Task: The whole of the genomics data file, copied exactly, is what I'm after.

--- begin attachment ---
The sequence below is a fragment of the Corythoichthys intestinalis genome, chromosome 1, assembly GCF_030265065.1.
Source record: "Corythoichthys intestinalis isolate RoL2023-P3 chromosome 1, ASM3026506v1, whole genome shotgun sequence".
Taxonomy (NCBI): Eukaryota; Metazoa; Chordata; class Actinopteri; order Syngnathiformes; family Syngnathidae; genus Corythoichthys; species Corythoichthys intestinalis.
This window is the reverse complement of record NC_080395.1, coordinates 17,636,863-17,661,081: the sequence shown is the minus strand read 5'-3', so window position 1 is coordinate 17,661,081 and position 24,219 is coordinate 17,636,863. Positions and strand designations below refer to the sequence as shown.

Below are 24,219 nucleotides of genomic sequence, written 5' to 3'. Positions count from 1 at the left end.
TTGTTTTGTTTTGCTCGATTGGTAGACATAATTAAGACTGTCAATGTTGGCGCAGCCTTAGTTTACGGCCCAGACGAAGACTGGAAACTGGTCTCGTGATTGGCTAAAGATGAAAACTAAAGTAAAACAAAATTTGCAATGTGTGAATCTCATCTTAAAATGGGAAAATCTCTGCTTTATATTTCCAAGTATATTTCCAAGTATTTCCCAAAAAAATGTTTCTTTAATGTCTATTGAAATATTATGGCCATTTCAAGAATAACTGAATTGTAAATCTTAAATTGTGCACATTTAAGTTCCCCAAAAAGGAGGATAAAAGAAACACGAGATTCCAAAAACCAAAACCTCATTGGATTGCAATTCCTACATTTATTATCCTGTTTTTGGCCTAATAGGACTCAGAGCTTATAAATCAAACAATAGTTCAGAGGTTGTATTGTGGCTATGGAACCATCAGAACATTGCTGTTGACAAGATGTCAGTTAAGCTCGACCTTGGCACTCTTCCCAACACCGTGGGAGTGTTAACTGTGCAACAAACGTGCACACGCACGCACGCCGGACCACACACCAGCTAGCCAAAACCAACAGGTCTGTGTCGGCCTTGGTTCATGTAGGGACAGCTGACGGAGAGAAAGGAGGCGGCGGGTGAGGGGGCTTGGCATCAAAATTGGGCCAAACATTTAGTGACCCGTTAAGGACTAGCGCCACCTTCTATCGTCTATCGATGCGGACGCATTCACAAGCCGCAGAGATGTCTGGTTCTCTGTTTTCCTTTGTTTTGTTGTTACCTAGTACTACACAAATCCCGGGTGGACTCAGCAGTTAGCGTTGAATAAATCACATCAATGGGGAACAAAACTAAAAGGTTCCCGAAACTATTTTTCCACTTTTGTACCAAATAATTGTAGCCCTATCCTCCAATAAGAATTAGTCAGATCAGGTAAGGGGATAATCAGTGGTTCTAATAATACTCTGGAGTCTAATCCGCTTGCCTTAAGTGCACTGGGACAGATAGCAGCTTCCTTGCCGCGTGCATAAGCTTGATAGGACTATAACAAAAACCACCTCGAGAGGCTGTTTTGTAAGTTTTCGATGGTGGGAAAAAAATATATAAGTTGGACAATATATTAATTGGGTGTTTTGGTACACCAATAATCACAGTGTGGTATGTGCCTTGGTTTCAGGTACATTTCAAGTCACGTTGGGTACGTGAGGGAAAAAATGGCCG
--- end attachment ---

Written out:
The sequence below is a fragment of the Corythoichthys intestinalis genome, chromosome 1, assembly GCF_030265065.1.
Source record: "Corythoichthys intestinalis isolate RoL2023-P3 chromosome 1, ASM3026506v1, whole genome shotgun sequence".
Taxonomy (NCBI): Eukaryota; Metazoa; Chordata; class Actinopteri; order Syngnathiformes; family Syngnathidae; genus Corythoichthys; species Corythoichthys intestinalis.
This window is the reverse complement of record NC_080395.1, coordinates 17,636,863-17,661,081: the sequence shown is the minus strand read 5'-3', so window position 1 is coordinate 17,661,081 and position 24,219 is coordinate 17,636,863. Positions and strand designations below refer to the sequence as shown.

Below are 24,219 nucleotides of genomic sequence, written 5' to 3'. Positions count from 1 at the left end.
TTGTTTTGTTTTGCTCGATTGGTAGACATAATTAAGACTGTCAATGTTGGCGCAGCCTTAGTTTACGGCCCAGACGAAGACTGGAAACTGGTCTCGTGATTGGCTAAAGATGAAAACTAAAGTAAAACAAAATTTGCAATGTGTGAATCTCATCTTAAAATGGGAAAATCTCTGCTTTATATTTCCAAGTATATTTCCAAGTATTTCCCAAAAAAATGTTTCTTTAATGTCTATTGAAATATTATGGCCATTTCAAGAATAACTGAATTGTAAATCTTAAATTGTGCACATTTAAGTTCCCCAAAAAGGAGGATAAAAGAAACACGAGATTCCAAAAACCAAAACCTCATTGGATTGCAATTCCTACATTTATTATCCTGTTTTTGGCCTAATAGGACTCAGAGCTTATAAATCAAACAATAGTTCAGAGGTTGTATTGTGGCTATGGAACCATCAGAACATTGCTGTTGACAAGATGTCAGTTAAGCTCGACCTTGGCACTCTTCCCAACACCGTGGGAGTGTTAACTGTGCAACAAACGTGCACACGCACGCACGCCGGACCACACACCAGCTAGCCAAAACCAACAGGTCTGTGTCGGCCTTGGTTCATGTAGGGACAGCTGACGGAGAGAAAGGAGGCGGCGGGTGAGGGGGCTTGGCATCAAAATTGGGCCAAACATTTAGTGACCCGTTAAGGACTAGCGCCACCTTCTATCGTCTATCGATGCGGACGCATTCACAAGCCGCAGAGATGTCTGGTTCTCTGTTTTCCTTTGTTTTGTTGTTACCTAGTACTACACAAATCCCGGGTGGACTCAGCAGTTAGCGTTGAATAAATCACATCAATGGGGAACAAAACTAAAAGGTTCCCGAAACTATTTTTCCACTTTTGTACCAAATAATTGTAGCCCTATCCTCCAATAAGAATTAGTCAGATCAGGTAAGGGGATAATCAGTGGTTCTAATAATACTCTGGAGTCTAATCCGCTTGCCTTAAGTGCACTGGGACAGATAGCAGCTTCCTTGCCGCGTGCATAAGCTTGATAGGACTATAACAAAAACCACCTCGAGAGGCTGTTTTGTAAGTTTTCGATGGTGGGAAAAAAATATATAAGTTGGACAATATATTAATTGGGTGTTTTGGTACACCAATAATCACAGTGTGGTATGTGCCTTGGTTTCAGGTACATTTCAAGTCACGTTGGGTACGTGAGGGAAAAAATGGCCG